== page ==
Four Ideas for Checking In
Click on the CC icon in the bottom right corner of the video to turn on closed captions.
To check how your students are feeling on the day. This is particularly important during a pandemic, but is a good way to start any class, in person or online, and can be as fast or as slow as you are comfortable.
Beginning of every synchronous meeting.
Apart from the text chat option, each of the others needs one slide to be prepared in advance, but you can reuse the same slide several times throughout the semester.
The video describes four different ways to check in:
- Text chat: Ask students “How are you feeling today” and they type in the chat, and you read some of their contributions aloud and react to them.
- Visual: Show students a page/slide with several pictures in tile mode, and ask students to select which one represents how they’re feeling right now; students can share in the main room via annotation or chat or speaking, or in pairs or trios in breakout rooms.
- Annotation: Show a slide with a triangle or one or more spectrum/a with different possible feelings, and students choose via annotation how they are feeling today.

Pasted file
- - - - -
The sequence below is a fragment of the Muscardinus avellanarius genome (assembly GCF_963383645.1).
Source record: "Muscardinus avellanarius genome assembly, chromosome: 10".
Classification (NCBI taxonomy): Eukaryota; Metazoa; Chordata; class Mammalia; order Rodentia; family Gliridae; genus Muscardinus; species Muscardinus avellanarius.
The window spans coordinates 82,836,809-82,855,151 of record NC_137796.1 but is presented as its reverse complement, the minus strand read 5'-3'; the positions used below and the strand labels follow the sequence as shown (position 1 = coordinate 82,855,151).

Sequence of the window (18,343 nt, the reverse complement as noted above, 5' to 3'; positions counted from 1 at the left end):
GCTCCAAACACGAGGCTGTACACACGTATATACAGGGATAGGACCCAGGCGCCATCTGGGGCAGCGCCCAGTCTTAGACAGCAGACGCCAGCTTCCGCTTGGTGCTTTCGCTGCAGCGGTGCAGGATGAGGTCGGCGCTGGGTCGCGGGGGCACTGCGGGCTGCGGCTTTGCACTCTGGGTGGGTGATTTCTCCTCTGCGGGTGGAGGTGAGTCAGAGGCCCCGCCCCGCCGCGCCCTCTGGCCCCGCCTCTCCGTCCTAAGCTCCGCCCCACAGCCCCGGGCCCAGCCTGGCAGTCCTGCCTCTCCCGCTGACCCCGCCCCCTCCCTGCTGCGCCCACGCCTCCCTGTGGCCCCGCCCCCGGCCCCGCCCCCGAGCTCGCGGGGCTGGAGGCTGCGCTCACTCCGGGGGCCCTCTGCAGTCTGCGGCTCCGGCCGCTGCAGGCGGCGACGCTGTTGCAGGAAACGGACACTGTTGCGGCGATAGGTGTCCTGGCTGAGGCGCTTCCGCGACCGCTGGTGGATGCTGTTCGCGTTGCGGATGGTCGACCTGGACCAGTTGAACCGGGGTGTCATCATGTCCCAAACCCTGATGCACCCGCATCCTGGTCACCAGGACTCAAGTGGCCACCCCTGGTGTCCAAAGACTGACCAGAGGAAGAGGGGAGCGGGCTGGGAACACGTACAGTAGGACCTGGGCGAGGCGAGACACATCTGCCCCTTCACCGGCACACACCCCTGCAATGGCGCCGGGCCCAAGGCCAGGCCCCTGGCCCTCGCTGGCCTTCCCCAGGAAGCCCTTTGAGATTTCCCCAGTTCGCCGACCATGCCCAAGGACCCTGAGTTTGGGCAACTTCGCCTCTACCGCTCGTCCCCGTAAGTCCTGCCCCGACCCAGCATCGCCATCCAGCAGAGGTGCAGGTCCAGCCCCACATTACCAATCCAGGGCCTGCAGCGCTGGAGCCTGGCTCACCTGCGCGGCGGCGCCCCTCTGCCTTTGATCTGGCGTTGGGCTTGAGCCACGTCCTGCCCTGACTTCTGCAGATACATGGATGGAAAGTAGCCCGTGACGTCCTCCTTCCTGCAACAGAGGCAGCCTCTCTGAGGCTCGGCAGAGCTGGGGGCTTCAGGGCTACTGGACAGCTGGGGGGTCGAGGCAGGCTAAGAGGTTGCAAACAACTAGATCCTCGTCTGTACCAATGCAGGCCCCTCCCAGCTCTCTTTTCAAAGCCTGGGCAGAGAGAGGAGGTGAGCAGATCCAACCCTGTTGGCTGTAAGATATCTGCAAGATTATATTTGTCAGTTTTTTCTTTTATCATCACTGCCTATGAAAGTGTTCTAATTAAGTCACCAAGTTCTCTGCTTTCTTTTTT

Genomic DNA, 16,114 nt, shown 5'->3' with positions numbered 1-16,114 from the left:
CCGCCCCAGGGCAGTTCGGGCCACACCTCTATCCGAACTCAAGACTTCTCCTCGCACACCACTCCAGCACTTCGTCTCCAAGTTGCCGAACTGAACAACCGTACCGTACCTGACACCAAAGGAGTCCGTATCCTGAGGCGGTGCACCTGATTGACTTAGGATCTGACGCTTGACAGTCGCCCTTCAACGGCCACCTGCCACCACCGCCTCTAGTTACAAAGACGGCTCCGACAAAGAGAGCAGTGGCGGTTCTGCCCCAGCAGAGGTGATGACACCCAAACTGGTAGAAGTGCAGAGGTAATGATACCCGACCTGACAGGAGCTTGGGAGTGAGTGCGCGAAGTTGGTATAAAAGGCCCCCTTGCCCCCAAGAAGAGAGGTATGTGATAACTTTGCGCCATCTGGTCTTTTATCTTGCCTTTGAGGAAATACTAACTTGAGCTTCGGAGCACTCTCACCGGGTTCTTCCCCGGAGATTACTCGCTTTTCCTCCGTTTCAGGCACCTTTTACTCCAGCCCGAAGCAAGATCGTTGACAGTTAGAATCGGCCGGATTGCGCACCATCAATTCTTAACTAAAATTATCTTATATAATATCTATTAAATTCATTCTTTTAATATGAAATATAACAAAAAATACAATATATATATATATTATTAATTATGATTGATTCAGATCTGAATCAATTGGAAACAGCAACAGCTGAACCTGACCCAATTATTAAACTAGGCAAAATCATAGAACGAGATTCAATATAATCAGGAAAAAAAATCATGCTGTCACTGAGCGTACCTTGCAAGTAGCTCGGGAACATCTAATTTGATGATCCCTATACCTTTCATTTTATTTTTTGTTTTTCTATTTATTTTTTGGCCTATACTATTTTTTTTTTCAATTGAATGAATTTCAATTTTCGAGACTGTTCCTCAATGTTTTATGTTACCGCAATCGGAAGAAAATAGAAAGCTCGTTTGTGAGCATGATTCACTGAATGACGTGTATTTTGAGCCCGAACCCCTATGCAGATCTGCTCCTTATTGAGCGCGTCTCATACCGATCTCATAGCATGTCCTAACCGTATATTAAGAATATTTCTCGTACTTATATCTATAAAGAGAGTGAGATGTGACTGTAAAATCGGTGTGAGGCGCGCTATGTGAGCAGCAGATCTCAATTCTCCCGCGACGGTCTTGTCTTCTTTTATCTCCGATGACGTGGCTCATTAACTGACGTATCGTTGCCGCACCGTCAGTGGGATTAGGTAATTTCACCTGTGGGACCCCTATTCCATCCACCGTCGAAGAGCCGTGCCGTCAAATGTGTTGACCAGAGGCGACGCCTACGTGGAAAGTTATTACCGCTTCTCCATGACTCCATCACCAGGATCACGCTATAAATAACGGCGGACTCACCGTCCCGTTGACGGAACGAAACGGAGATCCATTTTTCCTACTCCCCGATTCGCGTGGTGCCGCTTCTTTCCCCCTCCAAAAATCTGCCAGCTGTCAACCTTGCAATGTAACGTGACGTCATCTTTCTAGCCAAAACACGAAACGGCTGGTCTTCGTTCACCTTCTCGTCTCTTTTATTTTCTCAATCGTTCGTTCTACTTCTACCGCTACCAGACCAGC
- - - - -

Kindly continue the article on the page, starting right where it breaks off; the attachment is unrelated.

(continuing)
- Word cloud: Use a polling tool (example in the video is slido), ask students to choose one word or short phrase to describe how they’re feeling today/now. The tool creates a word cloud, enlarging words that are repeated several times.
Example prompts for each quadrant:
- You can create content-based prompts for each quadrant. E.g. after a class reading, students can reflect on a key thing they learned, a big question they have, a word or quote they enjoyed, and how the reading made them feel.
- List 7 things you’ve seen, heard, felt/did, and compose a small drawing.
- What have you noticed & observed, so what seems important about that data, now what’s needed next.
- In times of grief/trauma: Yes it is true that [Affirmation]… It is hard because [Despair]… I will always remember/I will never forget [Reconnection]… Now that I have shared my loss, it may be possible to [Active Hope]…
It takes anything from 1-2 minutes for students to contribute, then may take 4-5 more minutes of full-class discussion or just the teacher responding/reacting to students’ responses, or you can send students to breakout rooms in pairs or trios to discuss for 4-5 mins.
Adaptations and examples
Here are some adaptations and alternative tools:
- Different polling tools that have word cloud question types you can use:
- Slido (which also has Google slides integration, used in the video)
- Choose the tool that best fits your needs. Free versions of these sometimes have limits as to the number of questions you can ask or number of students that can be included in the responses.
No specific requirements, but a polling tool is useful.